For a while in October 1974, things were looking up–or at least it appeared that way. At the end of the month, the college received devastating news: the agreement with Continental Securities Corporation had fallen apart. The college had been led to believe the pledges obtained between February and September converted to sufficient cash value for CSC to make the second $125,000 payment. The college was stunned to learn from CSC that it had not made the $125,000 payment. CSC’s representatives claimed their re-insurance underwriter had withdrawn its offer to cover the WSCC/CSC transaction. CSC representatives went on to suggest there was no cause for alarm because they were already conducting a search for another underwriter and assured the college the monies owed the Sisters would be paid “immediately.”

The WSCC Reporter, official newsletter October 1974.

In early November, the Board of Trustees met with the Sisters of St. Dominic to discuss the situation. Having reneged on a contract with the Sisters for a second time in less than a year, the college didn’t have much in the way of bargaining leverage. Despite their dissatisfaction with the college, the Sisters graciously agreed to accept $125,000 within 30 days; only then would they consider extending the contract with the college. This was as good of an outcome as the college could have hoped for. Legal counsel for the college provided CSC with written details of the meeting with the Sisters and demanded CSC take the immediate and necessary steps to resolve this situation. (link – Cont secur legal letter.pdf and title: “Letter from college legal counsel to Continental Securities Corp.”) Continental Securities Corporation reiterated its promise to send the $125,000 to the Sisters immediately. Hopefully, this would appease the Sisters. CSC would find another underwriter and the contract between Continental and the college would remain in effect and a disaster of monumental proportions would be averted.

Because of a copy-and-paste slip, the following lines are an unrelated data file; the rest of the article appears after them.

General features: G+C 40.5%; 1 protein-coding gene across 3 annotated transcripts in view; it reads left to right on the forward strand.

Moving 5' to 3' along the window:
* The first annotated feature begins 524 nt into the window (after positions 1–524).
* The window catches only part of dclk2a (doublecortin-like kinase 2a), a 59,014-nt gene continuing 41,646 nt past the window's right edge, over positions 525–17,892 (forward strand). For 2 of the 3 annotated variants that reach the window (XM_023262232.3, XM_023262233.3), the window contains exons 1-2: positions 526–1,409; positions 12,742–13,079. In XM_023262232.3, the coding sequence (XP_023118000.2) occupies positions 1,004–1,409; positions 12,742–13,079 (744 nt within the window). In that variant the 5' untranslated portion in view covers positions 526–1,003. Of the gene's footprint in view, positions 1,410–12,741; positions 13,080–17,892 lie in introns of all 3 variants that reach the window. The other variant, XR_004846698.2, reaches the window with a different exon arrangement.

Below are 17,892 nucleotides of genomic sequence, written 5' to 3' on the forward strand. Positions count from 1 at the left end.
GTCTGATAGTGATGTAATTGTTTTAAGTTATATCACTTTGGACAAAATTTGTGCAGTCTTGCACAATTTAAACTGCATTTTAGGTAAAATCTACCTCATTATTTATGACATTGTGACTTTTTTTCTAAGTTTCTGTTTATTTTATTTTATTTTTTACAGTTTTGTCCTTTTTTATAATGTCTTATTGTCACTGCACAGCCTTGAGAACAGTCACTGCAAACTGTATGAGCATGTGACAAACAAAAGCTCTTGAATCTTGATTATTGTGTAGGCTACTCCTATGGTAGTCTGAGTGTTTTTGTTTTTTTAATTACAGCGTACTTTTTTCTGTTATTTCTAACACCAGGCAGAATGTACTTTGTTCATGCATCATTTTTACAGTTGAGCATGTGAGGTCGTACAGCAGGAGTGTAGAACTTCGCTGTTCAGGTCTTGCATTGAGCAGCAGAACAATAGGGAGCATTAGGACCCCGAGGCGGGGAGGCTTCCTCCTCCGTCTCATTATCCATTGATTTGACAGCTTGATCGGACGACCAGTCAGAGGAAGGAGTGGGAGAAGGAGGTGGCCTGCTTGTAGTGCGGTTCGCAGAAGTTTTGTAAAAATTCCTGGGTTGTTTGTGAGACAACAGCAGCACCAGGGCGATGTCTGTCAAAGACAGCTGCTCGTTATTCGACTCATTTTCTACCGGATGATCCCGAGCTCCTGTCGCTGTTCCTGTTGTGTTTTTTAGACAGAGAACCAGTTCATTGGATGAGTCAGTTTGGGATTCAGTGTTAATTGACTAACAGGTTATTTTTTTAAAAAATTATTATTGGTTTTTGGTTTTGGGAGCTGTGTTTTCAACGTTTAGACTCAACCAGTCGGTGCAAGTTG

In retrospect, CSC and WSCC were obviously operating under different interpretations of what “immediately” meant. The Sisters 30-day deadline came and went without a payment from CSC.

When confronted with this latest default, Continental Securities claimed that another underwriter had been found, but it would take until January 15th before the funds would be available. Nevertheless, CSC assured the college it was committed to honoring the contract and as a good faith gesture, promised to write a check for delinquent payment from the CSC corporate bank account “today.” Three days later, the college received notification from legal counsel for the Sisters of St. Dominic Convent that if payment was not made within four days, they would begin foreclosure proceedings.

Further accommodation of Continental Securities Corporation ended; the college no longer trusted anything represented by them. College legal counsel contacted the underwriter identified by Continental Securities. The underwriter denied the existence of any agreement with Continental Securities Corporation. The WSCC Board was uncertain if foreclosure proceedings could be delayed, but it directed legal counsel to approach the Sisters and reveal all that was known; the board also directed legal counsel to file a $10 million claim against Continental Securities Corporation and their underwriter, “immediately.”